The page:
• #8
                I think part of the general problem around the 18-21 year range in the Venturing program could be solved by just switching terminology around.

                You're a legal adult when you turn 18. The BSA has no say in that. You're not "a youth in the BSA's eyes," - you're a legal adult. Period.

                In the Venturing program, you can have member status (not "youth" status) until age 21. Members in the program are eligible for the various awards, leadership positions, etc, which are currently available to "youth." After age 21, you're no longer eligible to be a member, and instead must register as an adviser if you wish to remain active in the unit.

                Base all the YP rules (one-on-one contact, tenting/sleeping arrangements, etc) on legal adult status - not on program, registered position, etc. If you're over 18, then you're an adult, regardless of whether or not you're a Venturer. Base all program-specific rules (advancement, eligibility for awards or leadership positions) on whatever criteria you want, age being one of them.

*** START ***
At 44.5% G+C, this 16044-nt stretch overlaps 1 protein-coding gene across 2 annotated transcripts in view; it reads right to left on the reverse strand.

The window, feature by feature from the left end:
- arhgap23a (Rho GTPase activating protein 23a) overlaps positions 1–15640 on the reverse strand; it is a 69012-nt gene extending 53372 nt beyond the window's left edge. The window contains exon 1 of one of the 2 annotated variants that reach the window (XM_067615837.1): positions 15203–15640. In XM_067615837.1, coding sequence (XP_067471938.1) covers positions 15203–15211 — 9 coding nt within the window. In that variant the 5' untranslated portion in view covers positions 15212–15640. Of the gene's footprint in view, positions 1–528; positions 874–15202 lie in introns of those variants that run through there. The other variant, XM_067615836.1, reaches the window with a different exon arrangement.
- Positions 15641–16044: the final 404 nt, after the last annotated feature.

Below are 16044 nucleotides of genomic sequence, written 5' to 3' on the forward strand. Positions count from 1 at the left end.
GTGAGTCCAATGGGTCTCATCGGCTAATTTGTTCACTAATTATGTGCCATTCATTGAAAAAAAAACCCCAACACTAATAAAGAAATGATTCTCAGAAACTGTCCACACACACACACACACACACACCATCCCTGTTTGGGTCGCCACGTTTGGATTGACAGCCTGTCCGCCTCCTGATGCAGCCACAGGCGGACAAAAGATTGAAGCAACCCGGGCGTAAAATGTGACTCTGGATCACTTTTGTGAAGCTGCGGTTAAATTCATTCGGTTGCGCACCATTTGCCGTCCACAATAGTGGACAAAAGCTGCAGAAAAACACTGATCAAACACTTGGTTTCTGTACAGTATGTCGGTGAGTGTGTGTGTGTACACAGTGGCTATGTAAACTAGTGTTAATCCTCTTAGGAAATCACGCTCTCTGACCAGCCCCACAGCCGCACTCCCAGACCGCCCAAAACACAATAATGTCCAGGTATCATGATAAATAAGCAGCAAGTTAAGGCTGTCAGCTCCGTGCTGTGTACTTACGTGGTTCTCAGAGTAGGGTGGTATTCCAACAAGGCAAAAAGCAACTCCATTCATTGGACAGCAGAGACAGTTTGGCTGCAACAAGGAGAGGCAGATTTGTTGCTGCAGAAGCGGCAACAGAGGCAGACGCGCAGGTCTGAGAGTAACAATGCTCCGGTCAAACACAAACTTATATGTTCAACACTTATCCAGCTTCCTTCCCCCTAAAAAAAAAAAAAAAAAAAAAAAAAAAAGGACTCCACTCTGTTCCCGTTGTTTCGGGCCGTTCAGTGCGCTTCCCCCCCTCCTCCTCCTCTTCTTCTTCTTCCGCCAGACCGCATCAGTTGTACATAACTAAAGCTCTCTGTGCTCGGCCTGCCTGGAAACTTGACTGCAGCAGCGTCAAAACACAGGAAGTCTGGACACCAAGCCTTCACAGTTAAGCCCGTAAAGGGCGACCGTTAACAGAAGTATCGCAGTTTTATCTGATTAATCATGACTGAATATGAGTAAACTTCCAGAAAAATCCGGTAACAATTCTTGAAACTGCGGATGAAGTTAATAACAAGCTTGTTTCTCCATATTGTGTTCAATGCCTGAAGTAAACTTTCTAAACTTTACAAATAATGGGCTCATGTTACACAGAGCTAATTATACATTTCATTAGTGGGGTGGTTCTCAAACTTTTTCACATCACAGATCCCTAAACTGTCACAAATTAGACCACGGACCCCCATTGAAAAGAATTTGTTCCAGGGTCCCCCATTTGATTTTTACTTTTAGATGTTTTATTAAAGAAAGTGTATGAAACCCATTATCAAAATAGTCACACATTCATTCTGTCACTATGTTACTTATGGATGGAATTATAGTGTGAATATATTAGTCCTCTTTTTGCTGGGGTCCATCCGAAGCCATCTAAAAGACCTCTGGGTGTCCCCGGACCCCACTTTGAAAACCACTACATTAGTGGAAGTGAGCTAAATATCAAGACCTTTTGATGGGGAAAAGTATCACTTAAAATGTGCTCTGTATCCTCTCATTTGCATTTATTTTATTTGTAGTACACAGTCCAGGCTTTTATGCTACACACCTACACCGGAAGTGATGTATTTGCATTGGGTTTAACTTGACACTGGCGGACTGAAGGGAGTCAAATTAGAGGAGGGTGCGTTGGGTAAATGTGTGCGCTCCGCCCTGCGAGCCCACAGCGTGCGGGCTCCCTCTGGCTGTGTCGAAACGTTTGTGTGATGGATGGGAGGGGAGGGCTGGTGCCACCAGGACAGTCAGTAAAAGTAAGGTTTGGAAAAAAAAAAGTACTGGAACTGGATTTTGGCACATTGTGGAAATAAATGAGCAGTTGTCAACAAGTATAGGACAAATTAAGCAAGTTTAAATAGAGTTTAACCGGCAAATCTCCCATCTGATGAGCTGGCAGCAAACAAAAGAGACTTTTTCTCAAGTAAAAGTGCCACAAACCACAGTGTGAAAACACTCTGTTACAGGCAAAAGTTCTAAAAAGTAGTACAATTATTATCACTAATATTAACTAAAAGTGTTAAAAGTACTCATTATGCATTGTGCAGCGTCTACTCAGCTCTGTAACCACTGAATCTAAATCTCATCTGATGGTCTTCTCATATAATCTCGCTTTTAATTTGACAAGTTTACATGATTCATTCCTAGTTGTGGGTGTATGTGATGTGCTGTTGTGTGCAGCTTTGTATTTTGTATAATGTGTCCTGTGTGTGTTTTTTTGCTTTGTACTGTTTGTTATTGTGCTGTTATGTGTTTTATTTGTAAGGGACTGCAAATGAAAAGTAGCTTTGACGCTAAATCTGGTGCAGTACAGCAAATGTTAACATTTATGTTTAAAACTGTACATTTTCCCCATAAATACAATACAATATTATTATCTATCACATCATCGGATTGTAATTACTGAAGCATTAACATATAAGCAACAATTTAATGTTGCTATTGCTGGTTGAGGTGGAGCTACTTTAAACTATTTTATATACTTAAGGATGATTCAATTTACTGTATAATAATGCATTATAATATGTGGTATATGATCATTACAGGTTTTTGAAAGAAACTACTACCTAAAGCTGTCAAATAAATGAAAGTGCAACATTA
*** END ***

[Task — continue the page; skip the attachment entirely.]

Just an idea....


                • #9
                  Sadly you are now in that range of just 18+ the most persecuted age group by national BSA. You can essentially forget about any friendships you have built up over the years with those who might be just a few years younger than you. It doesnt really matter if they have been your best friend or neighbor for years. Now that you happen to be a legal adult just about any normal thing you might do with them like say talking, hanging out with, camping, traveling etc can now get you in serious trouble with the BSA who doesnt really care its age discrimination. So now that you really cant spend time with those any younger that yourself youre left with only those 18+. Since in most troops but not necessarily crews its either eagle then out or the rapidly decreasing membership as you get closer to that mark there likely arent many around in our age ranges. That leaves you with those old guys (advisors, and other troop and crew leaders) most of whom in my experience are at least 30 years older than you and likely have little to nothing in common with outside scouting. And since they are the ones constantly harassing you that you arent able to really spend time with the people you are actually close to its mostly hatred towards the old guys.